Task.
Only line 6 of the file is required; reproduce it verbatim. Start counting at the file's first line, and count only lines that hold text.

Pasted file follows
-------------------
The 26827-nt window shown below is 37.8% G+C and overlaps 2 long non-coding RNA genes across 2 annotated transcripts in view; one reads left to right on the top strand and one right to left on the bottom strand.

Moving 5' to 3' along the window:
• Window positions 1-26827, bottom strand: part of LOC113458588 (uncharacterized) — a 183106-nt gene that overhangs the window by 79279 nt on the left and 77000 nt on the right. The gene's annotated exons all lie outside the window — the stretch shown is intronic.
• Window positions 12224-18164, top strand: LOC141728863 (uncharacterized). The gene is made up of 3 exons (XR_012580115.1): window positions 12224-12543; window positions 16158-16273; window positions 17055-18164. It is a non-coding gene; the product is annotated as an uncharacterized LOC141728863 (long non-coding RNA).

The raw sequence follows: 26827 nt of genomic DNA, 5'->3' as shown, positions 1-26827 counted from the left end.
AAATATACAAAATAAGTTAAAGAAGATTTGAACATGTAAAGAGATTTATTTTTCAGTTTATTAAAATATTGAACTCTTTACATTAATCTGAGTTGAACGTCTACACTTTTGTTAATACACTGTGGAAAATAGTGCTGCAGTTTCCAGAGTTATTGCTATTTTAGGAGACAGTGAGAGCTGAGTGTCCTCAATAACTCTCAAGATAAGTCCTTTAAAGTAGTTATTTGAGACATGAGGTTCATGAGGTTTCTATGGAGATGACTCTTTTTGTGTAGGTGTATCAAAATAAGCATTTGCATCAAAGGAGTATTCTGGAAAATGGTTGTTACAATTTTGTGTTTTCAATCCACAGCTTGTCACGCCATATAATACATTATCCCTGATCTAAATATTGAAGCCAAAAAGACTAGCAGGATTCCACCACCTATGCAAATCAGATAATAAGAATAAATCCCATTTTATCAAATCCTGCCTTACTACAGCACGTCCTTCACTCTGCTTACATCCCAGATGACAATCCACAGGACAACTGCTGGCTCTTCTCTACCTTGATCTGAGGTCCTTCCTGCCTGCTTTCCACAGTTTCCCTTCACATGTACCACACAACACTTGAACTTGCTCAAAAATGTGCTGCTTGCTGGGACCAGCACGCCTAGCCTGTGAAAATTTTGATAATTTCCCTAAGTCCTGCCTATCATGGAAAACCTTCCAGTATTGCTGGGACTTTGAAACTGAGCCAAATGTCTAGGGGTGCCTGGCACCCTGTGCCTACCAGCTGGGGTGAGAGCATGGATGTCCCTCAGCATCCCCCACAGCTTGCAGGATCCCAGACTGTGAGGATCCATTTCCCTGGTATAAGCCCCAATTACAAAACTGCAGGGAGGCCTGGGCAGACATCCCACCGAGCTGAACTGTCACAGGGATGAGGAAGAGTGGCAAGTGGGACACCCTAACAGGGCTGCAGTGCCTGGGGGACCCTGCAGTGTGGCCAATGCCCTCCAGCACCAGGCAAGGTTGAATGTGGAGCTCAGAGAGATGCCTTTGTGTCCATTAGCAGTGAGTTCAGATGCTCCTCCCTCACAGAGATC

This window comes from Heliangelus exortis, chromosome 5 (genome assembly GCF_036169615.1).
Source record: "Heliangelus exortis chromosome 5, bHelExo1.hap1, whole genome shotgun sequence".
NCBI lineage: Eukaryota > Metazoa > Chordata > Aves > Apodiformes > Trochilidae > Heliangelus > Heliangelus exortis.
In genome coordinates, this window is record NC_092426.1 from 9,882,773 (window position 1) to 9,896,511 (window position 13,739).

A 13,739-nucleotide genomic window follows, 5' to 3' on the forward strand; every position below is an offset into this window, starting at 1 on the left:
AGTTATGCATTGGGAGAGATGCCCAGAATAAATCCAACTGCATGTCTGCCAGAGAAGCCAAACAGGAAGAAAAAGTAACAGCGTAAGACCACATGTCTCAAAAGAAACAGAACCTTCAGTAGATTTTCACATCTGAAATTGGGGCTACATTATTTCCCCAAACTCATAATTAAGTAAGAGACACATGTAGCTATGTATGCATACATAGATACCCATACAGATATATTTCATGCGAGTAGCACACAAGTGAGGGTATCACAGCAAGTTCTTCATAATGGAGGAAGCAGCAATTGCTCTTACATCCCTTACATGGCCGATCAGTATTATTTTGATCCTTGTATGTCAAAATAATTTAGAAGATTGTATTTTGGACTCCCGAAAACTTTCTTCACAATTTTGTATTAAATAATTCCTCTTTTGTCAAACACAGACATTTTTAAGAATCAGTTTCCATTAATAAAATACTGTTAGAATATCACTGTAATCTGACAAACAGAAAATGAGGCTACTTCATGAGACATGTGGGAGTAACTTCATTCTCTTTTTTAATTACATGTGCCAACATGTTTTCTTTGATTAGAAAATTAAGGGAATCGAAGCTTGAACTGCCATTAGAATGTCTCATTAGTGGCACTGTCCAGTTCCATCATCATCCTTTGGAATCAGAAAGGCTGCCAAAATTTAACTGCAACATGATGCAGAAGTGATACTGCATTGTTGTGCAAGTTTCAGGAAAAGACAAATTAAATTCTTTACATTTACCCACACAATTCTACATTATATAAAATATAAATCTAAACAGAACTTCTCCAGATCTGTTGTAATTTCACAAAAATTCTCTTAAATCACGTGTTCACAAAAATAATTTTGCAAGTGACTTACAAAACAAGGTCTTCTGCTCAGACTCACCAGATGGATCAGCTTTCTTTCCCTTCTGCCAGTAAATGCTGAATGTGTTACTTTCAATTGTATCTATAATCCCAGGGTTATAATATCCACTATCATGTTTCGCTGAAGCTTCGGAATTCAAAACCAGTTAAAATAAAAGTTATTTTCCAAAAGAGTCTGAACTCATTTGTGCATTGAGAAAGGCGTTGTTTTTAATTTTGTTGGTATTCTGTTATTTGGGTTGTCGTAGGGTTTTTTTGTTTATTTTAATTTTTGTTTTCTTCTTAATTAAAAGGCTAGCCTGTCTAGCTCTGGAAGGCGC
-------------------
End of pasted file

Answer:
AAATATACAAAATAAGTTAAAGAAGATTTGAACATGTAAAGAGATTTATTTTTCAGTTTATTAAAATATTGAACTCTTTACATTAATCTGAGTTGAACGTCTACACTTTTGTTAATACACTGTGGAAAATAGTGCTGCAGTTTCCAGAGTTATTGCTATTTTAGGAGACAGTGAGAGCTGAGTGTCCTCAATAACTCTCAAGATAAGTCCTTTAAAGTAGTTATTTGAGACATGAGGTTCATGAGGTTTCTATGGAGATGACTCTTTTTGTGTAGGTGTATCAAAATAAGCATTTGCATCAAAGGAGTATTCTGGAAAATGGTTGTTACAATTTTGTGTTTTCAATCCACAGCTTGTCACGCCATATAATACATTATCCCTGATCTAAATATTGAAGCCAAAAAGACTAGCAGGATTCCACCACCTATGCAAATCAGATAATAAGAATAAATCCCATTTTATCAAATCCTGCCTTACTACAGCACGTCCTTCACTCTGCTTACATCCCAGATGACAATCCACAGGACAACTGCTGGCTCTTCTCTACCTTGATCTGAGGTCCTTCCTGCCTGCTTTCCACAGTTTCCCTTCACATGTACCACACAACACTTGAACTTGCTCAAAAATGTGCTGCTTGCTGGGACCAGCACGCCTAGCCTGTGAAAATTTTGATAATTTCCCTAAGTCCTGCCTATCATGGAAAACCTTCCAGTATTGCTGGGACTTTGAAACTGAGCCAAATGTCTAGGGGTGCCTGGCACCCTGTGCCTACCAGCTGGGGTGAGAGCATGGATGTCCCTCAGCATCCCCCACAGCTTGCAGGATCCCAGACTGTGAGGATCCATTTCCCTGGTATAAGCCCCAATTACAAAACTGCAGGGAGGCCTGGGCAGACATCCCACCGAGCTGAACTGTCACAGGGATGAGGAAGAGTGGCAAGTGGGACACCCTAACAGGGCTGCAGTGCCTGGGGGACCCTGCAGTGTGGCCAATGCCCTCCAGCACCAGGCAAGGTTGAATGTGGAGCTCAGAGAGATGCCTTTGTGTCCATTAGCAGTGAGTTCAGATGCTCCTCCCTCACAGAGATC